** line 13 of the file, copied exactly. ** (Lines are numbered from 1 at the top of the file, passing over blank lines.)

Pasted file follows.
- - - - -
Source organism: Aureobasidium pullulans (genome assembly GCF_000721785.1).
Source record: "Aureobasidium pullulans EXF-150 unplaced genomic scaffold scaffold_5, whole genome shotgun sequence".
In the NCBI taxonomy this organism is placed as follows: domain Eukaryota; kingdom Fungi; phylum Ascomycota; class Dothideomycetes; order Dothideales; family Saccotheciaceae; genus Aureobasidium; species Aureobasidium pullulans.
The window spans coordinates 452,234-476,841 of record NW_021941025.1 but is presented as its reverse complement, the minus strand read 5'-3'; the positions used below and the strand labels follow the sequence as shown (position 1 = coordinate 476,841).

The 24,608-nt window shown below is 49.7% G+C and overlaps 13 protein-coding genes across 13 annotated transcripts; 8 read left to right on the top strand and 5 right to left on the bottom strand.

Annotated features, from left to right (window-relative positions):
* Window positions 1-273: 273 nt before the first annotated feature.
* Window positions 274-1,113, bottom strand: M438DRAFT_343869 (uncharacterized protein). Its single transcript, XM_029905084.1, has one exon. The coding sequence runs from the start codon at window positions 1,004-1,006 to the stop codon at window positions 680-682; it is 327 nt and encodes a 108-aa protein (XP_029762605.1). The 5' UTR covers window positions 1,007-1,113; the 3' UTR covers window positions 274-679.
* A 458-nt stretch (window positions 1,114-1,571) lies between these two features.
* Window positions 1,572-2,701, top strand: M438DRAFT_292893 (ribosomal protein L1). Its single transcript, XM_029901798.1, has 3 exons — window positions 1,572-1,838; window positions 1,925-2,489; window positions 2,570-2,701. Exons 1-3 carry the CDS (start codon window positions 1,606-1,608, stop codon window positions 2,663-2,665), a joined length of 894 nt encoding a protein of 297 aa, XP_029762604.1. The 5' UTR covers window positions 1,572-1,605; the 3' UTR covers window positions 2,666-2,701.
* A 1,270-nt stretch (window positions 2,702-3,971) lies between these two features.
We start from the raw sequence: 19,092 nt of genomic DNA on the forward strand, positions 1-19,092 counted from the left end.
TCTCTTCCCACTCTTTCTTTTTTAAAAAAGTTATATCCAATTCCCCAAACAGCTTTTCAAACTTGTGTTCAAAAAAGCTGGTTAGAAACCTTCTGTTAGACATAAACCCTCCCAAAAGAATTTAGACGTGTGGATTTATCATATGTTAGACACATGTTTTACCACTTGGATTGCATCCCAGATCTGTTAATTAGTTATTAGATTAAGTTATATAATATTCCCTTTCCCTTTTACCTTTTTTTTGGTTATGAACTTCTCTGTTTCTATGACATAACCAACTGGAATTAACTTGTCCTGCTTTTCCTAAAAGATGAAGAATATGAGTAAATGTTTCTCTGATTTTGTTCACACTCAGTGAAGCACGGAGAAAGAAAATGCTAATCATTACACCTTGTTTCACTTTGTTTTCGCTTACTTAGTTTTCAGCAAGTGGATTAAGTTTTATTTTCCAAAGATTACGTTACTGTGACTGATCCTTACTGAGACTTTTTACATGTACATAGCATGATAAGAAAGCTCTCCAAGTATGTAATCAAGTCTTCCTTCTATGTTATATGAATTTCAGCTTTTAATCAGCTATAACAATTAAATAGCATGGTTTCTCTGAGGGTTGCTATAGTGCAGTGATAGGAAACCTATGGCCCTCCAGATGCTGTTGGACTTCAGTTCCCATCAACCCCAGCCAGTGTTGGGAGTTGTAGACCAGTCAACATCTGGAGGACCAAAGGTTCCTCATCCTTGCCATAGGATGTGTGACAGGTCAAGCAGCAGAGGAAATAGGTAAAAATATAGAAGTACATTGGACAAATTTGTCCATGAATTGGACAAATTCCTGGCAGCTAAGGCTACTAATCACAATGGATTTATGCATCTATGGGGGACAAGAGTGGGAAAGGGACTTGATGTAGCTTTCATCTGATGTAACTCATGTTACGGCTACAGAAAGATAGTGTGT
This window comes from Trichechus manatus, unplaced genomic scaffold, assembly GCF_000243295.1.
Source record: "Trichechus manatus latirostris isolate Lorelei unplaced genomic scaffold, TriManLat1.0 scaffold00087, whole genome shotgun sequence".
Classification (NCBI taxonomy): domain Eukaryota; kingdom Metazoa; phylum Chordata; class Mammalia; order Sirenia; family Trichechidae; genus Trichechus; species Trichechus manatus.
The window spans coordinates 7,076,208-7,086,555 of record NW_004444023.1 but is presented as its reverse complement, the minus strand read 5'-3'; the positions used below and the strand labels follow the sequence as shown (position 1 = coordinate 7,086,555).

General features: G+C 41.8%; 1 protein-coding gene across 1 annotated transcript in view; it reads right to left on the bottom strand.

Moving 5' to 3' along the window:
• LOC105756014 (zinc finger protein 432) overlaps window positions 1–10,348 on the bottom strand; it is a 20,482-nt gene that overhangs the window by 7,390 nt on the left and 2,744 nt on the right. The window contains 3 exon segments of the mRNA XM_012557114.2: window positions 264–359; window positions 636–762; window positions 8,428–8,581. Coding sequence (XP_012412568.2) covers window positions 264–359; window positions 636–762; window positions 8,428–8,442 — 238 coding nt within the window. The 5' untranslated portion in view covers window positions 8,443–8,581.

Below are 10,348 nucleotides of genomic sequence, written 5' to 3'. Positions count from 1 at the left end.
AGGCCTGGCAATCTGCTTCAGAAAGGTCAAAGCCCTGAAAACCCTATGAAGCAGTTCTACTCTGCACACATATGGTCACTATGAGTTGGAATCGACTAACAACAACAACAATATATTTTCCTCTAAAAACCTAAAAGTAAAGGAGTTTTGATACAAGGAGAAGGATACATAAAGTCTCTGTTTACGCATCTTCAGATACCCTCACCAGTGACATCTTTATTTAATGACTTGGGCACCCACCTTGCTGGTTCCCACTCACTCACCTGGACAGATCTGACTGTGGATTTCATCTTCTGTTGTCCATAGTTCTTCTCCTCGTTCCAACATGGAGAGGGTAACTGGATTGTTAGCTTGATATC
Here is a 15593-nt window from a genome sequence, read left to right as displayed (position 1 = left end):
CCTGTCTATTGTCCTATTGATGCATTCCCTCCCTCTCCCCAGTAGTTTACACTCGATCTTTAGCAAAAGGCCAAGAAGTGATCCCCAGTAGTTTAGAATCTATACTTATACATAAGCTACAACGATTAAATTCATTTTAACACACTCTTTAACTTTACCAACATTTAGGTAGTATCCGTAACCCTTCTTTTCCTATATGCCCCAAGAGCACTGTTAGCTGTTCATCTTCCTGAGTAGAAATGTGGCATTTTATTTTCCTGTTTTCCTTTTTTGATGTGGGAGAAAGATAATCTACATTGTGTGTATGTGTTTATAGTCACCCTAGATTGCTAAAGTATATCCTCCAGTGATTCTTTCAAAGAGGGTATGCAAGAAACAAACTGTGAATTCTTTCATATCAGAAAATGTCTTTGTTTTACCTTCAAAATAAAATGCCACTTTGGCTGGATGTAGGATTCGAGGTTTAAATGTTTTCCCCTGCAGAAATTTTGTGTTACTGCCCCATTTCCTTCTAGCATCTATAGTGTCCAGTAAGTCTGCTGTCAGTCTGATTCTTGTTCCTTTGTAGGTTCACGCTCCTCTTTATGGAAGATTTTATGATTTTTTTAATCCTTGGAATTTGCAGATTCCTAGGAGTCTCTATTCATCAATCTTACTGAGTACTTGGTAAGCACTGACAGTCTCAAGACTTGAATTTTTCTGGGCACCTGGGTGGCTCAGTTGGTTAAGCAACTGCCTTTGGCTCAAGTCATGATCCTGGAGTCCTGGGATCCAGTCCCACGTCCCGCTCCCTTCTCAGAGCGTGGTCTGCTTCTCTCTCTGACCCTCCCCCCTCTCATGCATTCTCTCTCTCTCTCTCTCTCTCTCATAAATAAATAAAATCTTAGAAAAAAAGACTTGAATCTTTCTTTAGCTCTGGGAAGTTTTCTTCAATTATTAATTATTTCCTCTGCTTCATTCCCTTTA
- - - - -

TCTCTTCCCACTCTTTCTTTTTTAAAAAAGTTATATCCAATTCCCCAAACAGCTTTTCAAACTTGTGTTCAAAAAAGCTGGTTAGAAACCTTCTGTTAGACATAAACCCTCCCAAAAGAATTTAGACGTGTGGATTTATCATATGTTAGACACATGTTTTACCACTTGGATTGCATCCCAGATCTGTTAATTAGTTATTAGATTAAGTTATATAATATTCCCTTTCCCTTTTACCTTTTTTTTGGTTATGAACTTCTCTGTTTCTATGACATAACCAACTGGAATTAACTTGTCCTGCTTTTCCTAAAAGATGAAGAATATGAGTAAATGTTTCTCTGATTTTGTTCACACTCAGTGAAGCACGGAGAAAGAAAATGCTAATCATTACACCTTGTTTCACTTTGTTTTCGCTTACTTAGTTTTCAGCAAGTGGATTAAGTTTTATTTTCCAAAGATTACGTTACTGTGACTGATCCTTACTGAGACTTTTTACATGTACATAGCATGATAAGAAAGCTCTCCAAGTATGTAATCAAGTCTTCCTTCTATGTTATATGAATTTCAGCTTTTAATCAGCTATAACAATTAAATAGCATGGTTTCTCTGAGGGTTGCTATAGTGCAGTGATAGGAAACCTATGGCCCTCCAGATGCTGTTGGACTTCAGTTCCCATCAACCCCAGCCAGTGTTGGGAGTTGTAGACCAGTCAACATCTGGAGGACCAAAGGTTCCTCATCCTTGCCATAGGATGTGTGACAGGTCAAGCAGCAGAGGAAATAGGTAAAAATATAGAAGTACATTGGACAAATTTGTCCATGAATTGGACAAATTCCTGGCAGCTAAGGCTACTAATCACAATGGATTTATGCATCTATGGGGGACAAGAGTGGGAAAGGGACTTGATGTAGCTTTCATCTGATGTAACTCATGTTACGGCTACAGAAAGATAGTGTGT